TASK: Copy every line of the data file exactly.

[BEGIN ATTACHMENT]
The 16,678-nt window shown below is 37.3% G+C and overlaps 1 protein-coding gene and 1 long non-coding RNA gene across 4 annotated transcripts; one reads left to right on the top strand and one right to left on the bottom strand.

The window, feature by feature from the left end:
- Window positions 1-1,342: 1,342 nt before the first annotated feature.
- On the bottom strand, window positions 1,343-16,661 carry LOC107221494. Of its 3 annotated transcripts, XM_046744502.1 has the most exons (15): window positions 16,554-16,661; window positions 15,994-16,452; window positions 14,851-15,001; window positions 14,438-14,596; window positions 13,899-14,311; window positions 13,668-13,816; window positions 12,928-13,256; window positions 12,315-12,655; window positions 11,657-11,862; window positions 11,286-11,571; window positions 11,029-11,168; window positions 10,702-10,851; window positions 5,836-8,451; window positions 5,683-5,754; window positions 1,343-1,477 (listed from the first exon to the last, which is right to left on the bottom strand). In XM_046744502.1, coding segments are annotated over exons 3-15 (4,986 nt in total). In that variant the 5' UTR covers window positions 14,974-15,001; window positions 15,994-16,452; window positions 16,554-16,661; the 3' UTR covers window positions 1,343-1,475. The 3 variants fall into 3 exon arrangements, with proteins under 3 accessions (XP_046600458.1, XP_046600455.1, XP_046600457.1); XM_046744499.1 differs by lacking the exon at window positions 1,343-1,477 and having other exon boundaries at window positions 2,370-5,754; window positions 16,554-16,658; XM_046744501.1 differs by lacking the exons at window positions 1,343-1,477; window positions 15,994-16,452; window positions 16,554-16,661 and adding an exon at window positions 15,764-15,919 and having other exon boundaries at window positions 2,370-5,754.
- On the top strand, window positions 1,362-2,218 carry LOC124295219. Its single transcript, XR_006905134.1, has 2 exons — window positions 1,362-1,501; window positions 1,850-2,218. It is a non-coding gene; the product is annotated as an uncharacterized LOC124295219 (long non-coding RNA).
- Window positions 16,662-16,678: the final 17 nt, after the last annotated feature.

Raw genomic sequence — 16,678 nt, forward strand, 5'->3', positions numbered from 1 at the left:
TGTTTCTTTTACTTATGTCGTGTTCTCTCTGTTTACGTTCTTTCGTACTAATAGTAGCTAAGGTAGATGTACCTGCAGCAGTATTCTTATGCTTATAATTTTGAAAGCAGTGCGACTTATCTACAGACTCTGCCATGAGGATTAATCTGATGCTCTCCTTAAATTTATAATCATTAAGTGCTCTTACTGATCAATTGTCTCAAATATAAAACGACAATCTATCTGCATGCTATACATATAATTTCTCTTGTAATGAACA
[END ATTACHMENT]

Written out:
The 16,678-nt window shown below is 37.3% G+C and overlaps 1 protein-coding gene and 1 long non-coding RNA gene across 4 annotated transcripts; one reads left to right on the top strand and one right to left on the bottom strand.

The window, feature by feature from the left end:
- Window positions 1-1,342: 1,342 nt before the first annotated feature.
- On the bottom strand, window positions 1,343-16,661 carry LOC107221494. Of its 3 annotated transcripts, XM_046744502.1 has the most exons (15): window positions 16,554-16,661; window positions 15,994-16,452; window positions 14,851-15,001; window positions 14,438-14,596; window positions 13,899-14,311; window positions 13,668-13,816; window positions 12,928-13,256; window positions 12,315-12,655; window positions 11,657-11,862; window positions 11,286-11,571; window positions 11,029-11,168; window positions 10,702-10,851; window positions 5,836-8,451; window positions 5,683-5,754; window positions 1,343-1,477 (listed from the first exon to the last, which is right to left on the bottom strand). In XM_046744502.1, coding segments are annotated over exons 3-15 (4,986 nt in total). In that variant the 5' UTR covers window positions 14,974-15,001; window positions 15,994-16,452; window positions 16,554-16,661; the 3' UTR covers window positions 1,343-1,475. The 3 variants fall into 3 exon arrangements, with proteins under 3 accessions (XP_046600458.1, XP_046600455.1, XP_046600457.1); XM_046744499.1 differs by lacking the exon at window positions 1,343-1,477 and having other exon boundaries at window positions 2,370-5,754; window positions 16,554-16,658; XM_046744501.1 differs by lacking the exons at window positions 1,343-1,477; window positions 15,994-16,452; window positions 16,554-16,661 and adding an exon at window positions 15,764-15,919 and having other exon boundaries at window positions 2,370-5,754.
- On the top strand, window positions 1,362-2,218 carry LOC124295219. Its single transcript, XR_006905134.1, has 2 exons — window positions 1,362-1,501; window positions 1,850-2,218. It is a non-coding gene; the product is annotated as an uncharacterized LOC124295219 (long non-coding RNA).
- Window positions 16,662-16,678: the final 17 nt, after the last annotated feature.

Raw genomic sequence — 16,678 nt, forward strand, 5'->3', positions numbered from 1 at the left:
TGTTTCTTTTACTTATGTCGTGTTCTCTCTGTTTACGTTCTTTCGTACTAATAGTAGCTAAGGTAGATGTACCTGCAGCAGTATTCTTATGCTTATAATTTTGAAAGCAGTGCGACTTATCTACAGACTCTGCCATGAGGATTAATCTGATGCTCTCCTTAAATTTATAATCATTAAGTGCTCTTACTGATCAATTGTCTCAAATATAAAACGACAATCTATCTGCATGCTATACATATAATTTCTCTTGTAATGAACA